IPA braised shin of beef with wet garlic

Bones make a massive difference when you cook with them, it seems such a waste to trim them off and throw them away without getting every ounce of taste out of them, they thicken up the sauce with their gorgeous marrow, and add an unbelievable richness to sauces, so when making a lovely braise such as with this wonderful Pipers Farm shin of beef, ask the butcher to give you some bones, and add them to the braising meat while it cooks. Just look at the amazing colour of that beef. Also great at this time of year, and a real “hungry gap” staple is “wet” garlic, the immature garlic bulb that is a lot milder and really fresh tasting, if you haven’t tried it, then next year grow some bulbs to pull early. IPA braised shin of beef with wet garlic 

A kilo of good quality shin of beef cut into 2″ chunks with a couple of good sized bones

2 wet garlic bulbs chopped, save the green top for garnishing

A large onion, a carrot and a stick of celery finely diced

A bottle of IPA beer

2 bay leaves,  and a sprig of thyme

Brown off the beef in batches in a casserole or pressure cooker in batches in a little rapeseed oil, and set the meat aside. Soften the vegetables in some more oil add the herbs, and beef  and bones back in. Pour in the beer and bring to the boil.  Either cook in the pressure cooker for 30-40 minutes or slow cook at a low to moderate temperature with the lid on for 4 hours until the meat is tender, take the lid off and allow to reduce for another 30 minutes until the sauce starts to thicken. Season to taste.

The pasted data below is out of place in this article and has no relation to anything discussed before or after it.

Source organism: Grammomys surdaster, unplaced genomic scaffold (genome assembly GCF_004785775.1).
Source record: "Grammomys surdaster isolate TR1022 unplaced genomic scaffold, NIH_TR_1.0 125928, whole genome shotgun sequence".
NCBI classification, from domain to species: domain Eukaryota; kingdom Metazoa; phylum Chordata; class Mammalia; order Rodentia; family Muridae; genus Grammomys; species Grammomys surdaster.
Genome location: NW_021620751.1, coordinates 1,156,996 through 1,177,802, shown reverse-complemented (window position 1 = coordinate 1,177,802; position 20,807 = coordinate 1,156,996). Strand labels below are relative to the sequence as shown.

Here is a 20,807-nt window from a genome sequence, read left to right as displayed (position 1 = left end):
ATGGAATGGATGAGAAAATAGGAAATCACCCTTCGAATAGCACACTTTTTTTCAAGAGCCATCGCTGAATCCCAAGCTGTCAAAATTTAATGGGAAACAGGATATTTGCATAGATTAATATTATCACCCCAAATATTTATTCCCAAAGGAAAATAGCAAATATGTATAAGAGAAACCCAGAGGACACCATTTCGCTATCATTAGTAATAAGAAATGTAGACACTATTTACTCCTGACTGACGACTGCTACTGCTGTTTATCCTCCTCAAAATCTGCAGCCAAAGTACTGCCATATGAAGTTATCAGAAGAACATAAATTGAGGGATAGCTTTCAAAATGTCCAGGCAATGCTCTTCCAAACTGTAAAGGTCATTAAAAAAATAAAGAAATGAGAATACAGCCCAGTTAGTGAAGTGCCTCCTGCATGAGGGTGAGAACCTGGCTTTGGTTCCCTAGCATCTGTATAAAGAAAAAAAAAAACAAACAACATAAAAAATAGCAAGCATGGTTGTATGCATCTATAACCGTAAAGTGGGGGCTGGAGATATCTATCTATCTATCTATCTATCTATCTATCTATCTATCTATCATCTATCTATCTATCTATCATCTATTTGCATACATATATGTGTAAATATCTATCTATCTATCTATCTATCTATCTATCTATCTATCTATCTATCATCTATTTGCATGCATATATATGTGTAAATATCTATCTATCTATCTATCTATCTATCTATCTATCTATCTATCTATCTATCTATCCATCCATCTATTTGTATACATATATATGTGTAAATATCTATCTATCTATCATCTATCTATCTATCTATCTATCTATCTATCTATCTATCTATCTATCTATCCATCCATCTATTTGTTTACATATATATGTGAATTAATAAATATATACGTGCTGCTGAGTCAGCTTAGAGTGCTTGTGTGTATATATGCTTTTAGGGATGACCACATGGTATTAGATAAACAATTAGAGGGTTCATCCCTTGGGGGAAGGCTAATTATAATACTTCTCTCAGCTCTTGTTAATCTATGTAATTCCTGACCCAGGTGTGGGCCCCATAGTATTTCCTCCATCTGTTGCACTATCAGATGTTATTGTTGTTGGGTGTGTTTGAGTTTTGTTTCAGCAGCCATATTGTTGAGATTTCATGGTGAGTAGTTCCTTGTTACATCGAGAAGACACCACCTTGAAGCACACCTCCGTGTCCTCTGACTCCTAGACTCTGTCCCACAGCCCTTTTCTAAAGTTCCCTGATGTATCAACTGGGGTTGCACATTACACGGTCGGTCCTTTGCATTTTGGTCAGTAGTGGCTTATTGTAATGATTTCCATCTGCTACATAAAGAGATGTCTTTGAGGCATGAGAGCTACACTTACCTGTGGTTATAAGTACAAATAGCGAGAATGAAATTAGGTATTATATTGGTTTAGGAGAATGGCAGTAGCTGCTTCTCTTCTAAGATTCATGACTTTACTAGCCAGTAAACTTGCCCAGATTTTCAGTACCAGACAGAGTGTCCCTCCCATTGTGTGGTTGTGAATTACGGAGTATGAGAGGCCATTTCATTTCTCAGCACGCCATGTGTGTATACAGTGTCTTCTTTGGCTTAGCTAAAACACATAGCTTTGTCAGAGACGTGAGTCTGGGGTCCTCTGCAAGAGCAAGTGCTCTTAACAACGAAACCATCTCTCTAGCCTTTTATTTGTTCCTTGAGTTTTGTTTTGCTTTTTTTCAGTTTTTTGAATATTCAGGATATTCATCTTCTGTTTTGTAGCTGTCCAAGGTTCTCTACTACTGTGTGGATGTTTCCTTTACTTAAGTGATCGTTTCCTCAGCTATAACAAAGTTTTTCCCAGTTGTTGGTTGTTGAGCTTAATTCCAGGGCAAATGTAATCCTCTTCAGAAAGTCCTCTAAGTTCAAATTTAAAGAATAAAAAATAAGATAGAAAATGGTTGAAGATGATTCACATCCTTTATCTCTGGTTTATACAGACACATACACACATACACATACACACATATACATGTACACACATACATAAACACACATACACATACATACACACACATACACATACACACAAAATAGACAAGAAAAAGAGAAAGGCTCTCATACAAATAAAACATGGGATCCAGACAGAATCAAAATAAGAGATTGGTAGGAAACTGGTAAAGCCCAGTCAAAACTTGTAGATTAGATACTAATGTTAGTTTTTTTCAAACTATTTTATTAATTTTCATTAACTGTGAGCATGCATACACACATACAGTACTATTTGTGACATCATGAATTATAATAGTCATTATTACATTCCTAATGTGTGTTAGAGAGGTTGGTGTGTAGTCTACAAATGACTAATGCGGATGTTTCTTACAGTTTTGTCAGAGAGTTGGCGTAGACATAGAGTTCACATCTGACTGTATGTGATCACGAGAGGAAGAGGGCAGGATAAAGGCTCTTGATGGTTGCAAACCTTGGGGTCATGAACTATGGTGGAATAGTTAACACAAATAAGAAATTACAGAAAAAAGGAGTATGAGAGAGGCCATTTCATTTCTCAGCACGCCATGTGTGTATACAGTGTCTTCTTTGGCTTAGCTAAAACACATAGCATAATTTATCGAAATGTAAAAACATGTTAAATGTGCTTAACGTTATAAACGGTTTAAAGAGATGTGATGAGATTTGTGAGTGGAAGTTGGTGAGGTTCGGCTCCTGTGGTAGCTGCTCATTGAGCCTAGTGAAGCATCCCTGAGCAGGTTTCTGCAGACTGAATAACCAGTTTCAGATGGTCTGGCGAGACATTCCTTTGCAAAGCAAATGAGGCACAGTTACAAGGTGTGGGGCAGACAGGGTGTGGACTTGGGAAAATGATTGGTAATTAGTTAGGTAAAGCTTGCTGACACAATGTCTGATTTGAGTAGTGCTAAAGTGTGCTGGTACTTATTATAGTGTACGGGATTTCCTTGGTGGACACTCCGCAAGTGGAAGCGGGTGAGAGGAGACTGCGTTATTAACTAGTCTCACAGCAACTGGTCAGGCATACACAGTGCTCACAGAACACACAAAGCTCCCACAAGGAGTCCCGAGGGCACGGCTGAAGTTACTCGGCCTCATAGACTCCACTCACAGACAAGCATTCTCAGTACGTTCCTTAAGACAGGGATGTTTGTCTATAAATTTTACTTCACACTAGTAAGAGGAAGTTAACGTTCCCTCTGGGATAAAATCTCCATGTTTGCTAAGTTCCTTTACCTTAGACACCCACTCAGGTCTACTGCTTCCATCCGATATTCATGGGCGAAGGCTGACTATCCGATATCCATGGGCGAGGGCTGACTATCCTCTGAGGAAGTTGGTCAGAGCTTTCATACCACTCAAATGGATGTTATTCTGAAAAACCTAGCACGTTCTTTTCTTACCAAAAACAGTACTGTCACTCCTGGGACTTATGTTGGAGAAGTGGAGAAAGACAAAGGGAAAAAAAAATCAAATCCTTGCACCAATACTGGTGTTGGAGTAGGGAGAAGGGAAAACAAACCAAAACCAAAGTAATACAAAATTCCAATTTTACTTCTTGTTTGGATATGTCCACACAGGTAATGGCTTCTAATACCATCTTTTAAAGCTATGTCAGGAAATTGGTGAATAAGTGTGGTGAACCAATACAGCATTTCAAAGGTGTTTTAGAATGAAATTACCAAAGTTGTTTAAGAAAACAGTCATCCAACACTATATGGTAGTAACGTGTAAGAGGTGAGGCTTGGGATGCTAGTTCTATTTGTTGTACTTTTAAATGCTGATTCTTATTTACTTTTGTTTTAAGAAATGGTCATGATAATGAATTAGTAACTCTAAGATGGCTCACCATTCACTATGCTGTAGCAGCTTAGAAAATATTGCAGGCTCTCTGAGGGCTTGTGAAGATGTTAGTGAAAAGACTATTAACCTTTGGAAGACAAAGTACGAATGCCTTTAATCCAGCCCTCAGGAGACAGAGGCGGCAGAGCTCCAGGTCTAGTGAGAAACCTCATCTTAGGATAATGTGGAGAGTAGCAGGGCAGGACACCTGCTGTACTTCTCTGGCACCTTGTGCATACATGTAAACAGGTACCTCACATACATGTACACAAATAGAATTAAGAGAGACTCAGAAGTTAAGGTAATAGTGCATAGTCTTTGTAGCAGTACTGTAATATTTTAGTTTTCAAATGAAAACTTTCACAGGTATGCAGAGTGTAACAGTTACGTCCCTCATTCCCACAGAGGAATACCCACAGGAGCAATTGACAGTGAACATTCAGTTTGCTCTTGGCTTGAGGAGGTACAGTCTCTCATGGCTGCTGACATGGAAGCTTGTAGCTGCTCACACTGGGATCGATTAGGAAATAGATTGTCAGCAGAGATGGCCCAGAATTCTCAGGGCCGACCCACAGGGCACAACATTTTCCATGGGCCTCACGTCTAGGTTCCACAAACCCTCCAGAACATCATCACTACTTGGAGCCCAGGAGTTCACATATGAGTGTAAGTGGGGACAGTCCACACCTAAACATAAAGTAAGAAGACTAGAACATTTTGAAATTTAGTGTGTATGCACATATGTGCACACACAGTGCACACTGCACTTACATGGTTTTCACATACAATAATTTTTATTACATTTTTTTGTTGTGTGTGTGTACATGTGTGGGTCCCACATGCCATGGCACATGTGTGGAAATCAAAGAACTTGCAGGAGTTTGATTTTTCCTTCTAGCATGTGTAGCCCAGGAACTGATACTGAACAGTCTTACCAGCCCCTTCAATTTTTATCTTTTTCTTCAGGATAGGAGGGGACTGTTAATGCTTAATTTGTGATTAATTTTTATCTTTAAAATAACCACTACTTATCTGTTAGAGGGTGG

Remove the bones, the meat should be falling apart soft. Serve with a spoonful of the rich gravy, some new potatoes and some seasonal spring greens, garnish with the wet garlic top, sliced.

Enjoy with a bottle of IPA and some crusty bread to mop up the rich marrow gravy.

13 responses to this post.

  1. Excellent.

    Reply

  2. I am definitely going to do what you suggest about pulling garlic early next year. Oddly enough I have some smoked garlic that is sprouting – I wonder if it will come up smoky!

    Reply

  3. I second Rosemary: That’s one nice looking plate! Love the term “wet garlic.” Folks in the States call it “green garlic,” but your way is much more descriptive.

    Reply

  4. So cool, I had never heard of the term “wet garlic” before!

    Reply

  5. That looks absolutely delicious. That wet garlic sounds great and I do love myself a little Indian Pale from time to time.

    Reply

    • Thank you Nick. It works out well with the wet garlic, the old stocks have just run out and the new ones are not yet ready. I also use wild garlic, and this would be great in this dish too.
      Cheers
      Marcus

      Reply

  6. Wet garlic, yes! Nice looking plate of food.

    Reply

  7. That sounds great to me, especially the new garlic!

    Reply

  8. This would be fantastic I love braised beef dishes.. Your food photography skills are fantastic.. It’s usually a challenge to photograph meat..

    Reply

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BUTTER WOULDN'T MELT

Stories from the hearth

The BBQ World of mrdodd

Making simple food great, and great food right.

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The Munch and Tattle

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